The first one may have been a gift, but Bowe’s second try was a thing of beauty born of a turnover in the Irish half and two key attacking decisions. It certainly qualifies as playing rugby in your own half … but probably ‘just enough’, rather than ‘too much’.
There are a couple of interesting moments right at the start which are worth closer examination. Firstly, Pearson could/should have awarded Sean O’Brien the penalty as he effects a picture-perfect steal at the tackle; certainly he allowed the French player [Szarzewski] to hold on for a hell of a long time. It works out well for O’Brien and Ireland, but it was typical of Pearson’s uneven refereeing of the breakdown
Secondly, Andrew Trimble acts with alacrity to turn himself into the scrum-half who gets the whole thing going: off the turnover, Murray had passed to D’Arcy, who stepped a French player, took it into contact and then passed back to Murray, who is tackled and over whom a ruck forms. Realising that Murray’s at the bottom of it, Trimble races in off his wing to act as an interim scrum-half.
While the possession starts with a turnover, it’s not strictly turnover ball – there’s immediately a phase where Ireland take the ball into contact, and it gives the French fifteen seconds or so to organise their defensive line
Thirdly, Sean O’Brien is the first receiver who dictates that Ireland don’t attack close in. And it comes from a pod! This is one of the features that The Mole pointed to in an earlier article: that the pod should be used as a subterfuge, something to keep the defense narrow to the ruck, and then instead of taking it into contact from a virtually static start [as we did too often in the first couple of games], the first receiver passes back to a deeper-lying distributor with the members of the pod acting as a screen.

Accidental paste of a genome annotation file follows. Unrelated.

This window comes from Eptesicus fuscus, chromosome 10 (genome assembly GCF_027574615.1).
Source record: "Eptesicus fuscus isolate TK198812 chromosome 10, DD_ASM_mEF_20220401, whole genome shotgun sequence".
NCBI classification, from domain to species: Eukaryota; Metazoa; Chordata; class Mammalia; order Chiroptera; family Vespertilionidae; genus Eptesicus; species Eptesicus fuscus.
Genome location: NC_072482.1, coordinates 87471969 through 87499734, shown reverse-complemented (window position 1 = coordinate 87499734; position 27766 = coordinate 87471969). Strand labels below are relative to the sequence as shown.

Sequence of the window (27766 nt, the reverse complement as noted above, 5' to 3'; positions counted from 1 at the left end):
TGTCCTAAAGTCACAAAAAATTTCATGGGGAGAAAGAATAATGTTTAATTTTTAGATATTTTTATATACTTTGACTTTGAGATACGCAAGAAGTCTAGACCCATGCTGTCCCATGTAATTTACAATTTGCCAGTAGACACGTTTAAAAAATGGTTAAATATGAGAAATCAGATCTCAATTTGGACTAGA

The second attacking decision is from Jonny Sexton who, receiving the ball in his own 22, opts to ship it out rather than kick out of defense. It’s not especially ‘on’ – there’s no huge mismatch in numbers or in personnel. You’re not setting up Keith Earls to run around Jean-Baptiste Poux in an acre of space.
There’s a good inside line from Robert Kearney as an option for Stephen Ferris, who’s running too laterally and eating up a lot of other people’s space. Keith Earls takes Ferris’ poor pass very well, straightens up in the wide channel and manages to take the contact and give a good pass at the same time: very good No13 play. All basics – good take from a bad pass, straighten the line, draw the man and give a pass – but all executed well.
There’s some poor defensive communication between Clerc and Fofana – Clerc should always stay out on Tommy Bowe in that situation. He has to have more faith in Fofana and the system; Fofana is less at fault, but he has to let Clerc know that he’s inside him and that he has Earls.
Even with all that good work, Tommy Bowe still had a huge amount to do. A forceful fend on Fofana to set himself clear down the touchline; the ball perfectly dropped on to his foot and chipped over Poitrenaud down the line, then absolutely burning the French fullback, so pacy in attack but looking in this instance like he was turning in mollasses; the patience and composure not to snatch at a bouncing ball and let it come to him, and then the final dummy sold to Trinh-Duc, to make sure that he made it over the try-line untouched.
Bowe has scored five times in three games in this championship on the back of a pretty quiet domestic season for the Ospreys [by his high standards]. To be able to raise your game when the standard goes up, and to feed your confidence on sort of lucky events – and the intercept try was an absolute gift – well, it’s just something that you can’t give a player. It’s either in him or it isn’t. If the rumours about him returning to Ulster are true, and everything point to it being a done deal, the burghers at Ravenhill have an absolute gem in their hands.